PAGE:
Dear Comrades and Honourable Members, I will borrow a leaf from a common journalism saying that “when a dog bites a man that’s not news but when a man bites a dog that’s serious news.”
As you are all aware, all our African leaders at many various African Summits and other multilateral fora, continue to expound a wide-range of peace and security initiatives aimed at preventing, managing and resolving conflicts and crisis situations on the continent.
However, violence and conflicts on the continent remain unabated, inhibiting social and political progress and limiting the much needed economic growth.
It is of grave concern to all of us that protracted violent conflicts such as those in the Great Lakes Region like what we witnessed in South Sudan, Burundi, Democratic Republic of Congo, Central African Republic, LRA in Northern Uganda among others; terrorism and extremism in the Sahel region and the Lake Chad area not forgetting Somalia and other parts of Nigeria with Bako Haram.
Be that as it may it is common knowledge that most of the conflicts in Africa remain etched in the competition for resources and access to state power nothing more to add to the value of citizenry.
In addition, the lack of equality of the human race before our states’ machineries and the lack of due regard for the basic human rights of our people, also continue to ferment tensions that outlive generations, resulting in protracted conflicts, fighting and bloodshed.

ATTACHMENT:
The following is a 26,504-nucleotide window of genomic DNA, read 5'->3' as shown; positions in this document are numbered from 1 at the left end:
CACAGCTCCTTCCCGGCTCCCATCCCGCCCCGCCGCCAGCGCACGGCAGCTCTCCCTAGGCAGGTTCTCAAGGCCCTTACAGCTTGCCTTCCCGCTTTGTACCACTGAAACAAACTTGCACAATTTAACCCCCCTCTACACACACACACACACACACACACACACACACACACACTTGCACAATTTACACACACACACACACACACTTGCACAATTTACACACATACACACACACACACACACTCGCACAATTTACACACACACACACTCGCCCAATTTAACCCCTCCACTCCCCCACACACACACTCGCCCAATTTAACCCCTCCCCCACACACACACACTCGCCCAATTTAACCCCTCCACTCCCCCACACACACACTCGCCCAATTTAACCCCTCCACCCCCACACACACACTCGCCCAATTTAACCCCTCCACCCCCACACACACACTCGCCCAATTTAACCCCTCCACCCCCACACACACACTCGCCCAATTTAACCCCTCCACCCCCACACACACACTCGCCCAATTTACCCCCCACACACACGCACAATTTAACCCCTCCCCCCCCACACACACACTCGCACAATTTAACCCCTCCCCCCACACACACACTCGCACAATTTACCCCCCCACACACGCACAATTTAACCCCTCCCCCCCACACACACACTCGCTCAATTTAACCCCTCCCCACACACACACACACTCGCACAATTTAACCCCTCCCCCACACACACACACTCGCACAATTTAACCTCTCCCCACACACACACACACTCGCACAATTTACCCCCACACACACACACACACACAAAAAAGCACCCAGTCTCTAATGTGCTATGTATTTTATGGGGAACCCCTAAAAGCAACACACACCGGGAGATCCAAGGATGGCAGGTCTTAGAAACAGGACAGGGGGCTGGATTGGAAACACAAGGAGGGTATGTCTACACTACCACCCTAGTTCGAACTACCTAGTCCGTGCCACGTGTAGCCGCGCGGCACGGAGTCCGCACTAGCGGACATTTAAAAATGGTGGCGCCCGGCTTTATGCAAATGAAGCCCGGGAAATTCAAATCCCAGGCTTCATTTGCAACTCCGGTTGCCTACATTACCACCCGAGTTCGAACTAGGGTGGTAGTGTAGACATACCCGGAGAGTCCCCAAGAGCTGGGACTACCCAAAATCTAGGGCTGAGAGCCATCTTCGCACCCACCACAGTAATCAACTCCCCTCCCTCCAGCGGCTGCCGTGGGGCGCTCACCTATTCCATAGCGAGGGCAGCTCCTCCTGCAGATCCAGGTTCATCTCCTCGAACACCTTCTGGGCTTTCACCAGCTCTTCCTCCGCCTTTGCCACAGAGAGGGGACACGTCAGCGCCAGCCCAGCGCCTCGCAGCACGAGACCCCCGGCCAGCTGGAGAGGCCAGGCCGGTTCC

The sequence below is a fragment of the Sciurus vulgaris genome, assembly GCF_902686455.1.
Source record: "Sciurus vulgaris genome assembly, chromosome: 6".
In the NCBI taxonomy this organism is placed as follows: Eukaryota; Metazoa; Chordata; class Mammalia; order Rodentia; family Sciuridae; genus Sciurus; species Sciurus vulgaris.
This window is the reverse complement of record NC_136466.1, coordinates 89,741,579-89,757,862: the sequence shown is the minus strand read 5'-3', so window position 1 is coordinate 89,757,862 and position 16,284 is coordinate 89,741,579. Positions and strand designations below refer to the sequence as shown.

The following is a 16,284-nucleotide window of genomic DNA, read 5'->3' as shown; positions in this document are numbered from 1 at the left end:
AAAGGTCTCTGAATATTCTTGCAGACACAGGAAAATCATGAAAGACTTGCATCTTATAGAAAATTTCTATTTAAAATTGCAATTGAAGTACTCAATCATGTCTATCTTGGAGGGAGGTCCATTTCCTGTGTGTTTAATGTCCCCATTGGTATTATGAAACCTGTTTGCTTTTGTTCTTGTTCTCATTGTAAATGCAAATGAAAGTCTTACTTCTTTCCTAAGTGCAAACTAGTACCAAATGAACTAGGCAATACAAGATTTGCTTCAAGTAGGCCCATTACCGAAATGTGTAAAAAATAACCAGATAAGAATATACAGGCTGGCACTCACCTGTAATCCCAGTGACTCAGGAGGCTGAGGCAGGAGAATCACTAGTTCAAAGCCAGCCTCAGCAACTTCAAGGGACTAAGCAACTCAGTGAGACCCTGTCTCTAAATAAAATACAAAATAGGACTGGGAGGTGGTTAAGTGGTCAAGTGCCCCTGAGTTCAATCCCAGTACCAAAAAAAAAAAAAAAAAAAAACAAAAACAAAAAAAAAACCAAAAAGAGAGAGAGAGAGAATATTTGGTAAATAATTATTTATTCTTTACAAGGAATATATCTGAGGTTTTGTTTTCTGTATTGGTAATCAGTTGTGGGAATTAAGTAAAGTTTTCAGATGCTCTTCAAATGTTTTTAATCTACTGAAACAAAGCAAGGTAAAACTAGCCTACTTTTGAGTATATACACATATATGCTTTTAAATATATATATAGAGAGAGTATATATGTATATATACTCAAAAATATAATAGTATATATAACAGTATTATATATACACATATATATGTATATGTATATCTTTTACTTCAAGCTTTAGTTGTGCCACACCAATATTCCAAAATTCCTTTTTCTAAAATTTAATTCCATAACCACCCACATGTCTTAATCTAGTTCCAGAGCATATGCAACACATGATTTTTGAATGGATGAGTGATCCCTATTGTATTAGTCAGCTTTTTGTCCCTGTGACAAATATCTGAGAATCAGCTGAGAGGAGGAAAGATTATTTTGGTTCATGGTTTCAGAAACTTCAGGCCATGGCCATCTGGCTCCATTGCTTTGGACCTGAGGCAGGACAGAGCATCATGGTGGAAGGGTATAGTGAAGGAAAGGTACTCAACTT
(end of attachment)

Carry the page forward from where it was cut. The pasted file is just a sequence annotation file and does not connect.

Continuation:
Some of us might be in the know that, the African Union, and all other regional blocks like the East African Community, ECOWAS, SADC have established the peace and security architecture which entails the Peace and Security Council, which will be dealing with the Continental early warning systems, the panel of the wise, the African standby force among others and a Peace Fund to finance our peace and security initiatives and efforts.
However, I must hasten to say that having all these seemingly good initiatives have proved to be not enough a panacea to peace and security problems that we are facing.
To this end, we are still going to need platforms of high value with action than papers, ink and files locked in our wardrobes for the the benefits of dust, cockroaches and rats as we continue our search for a collective response to minimising protracted conflicts in Africa.
Furthermore I have noted with keen interest the pertinent questions I always encounter from many different forums about Africa asking: who should own the peace process, the peace-making initiative, and the post-conflict environment?
I leave this for all of us to analyse in our collective week in Focus.
The author is a lawyer, Pan Africanist and regular contributor for The Nile Post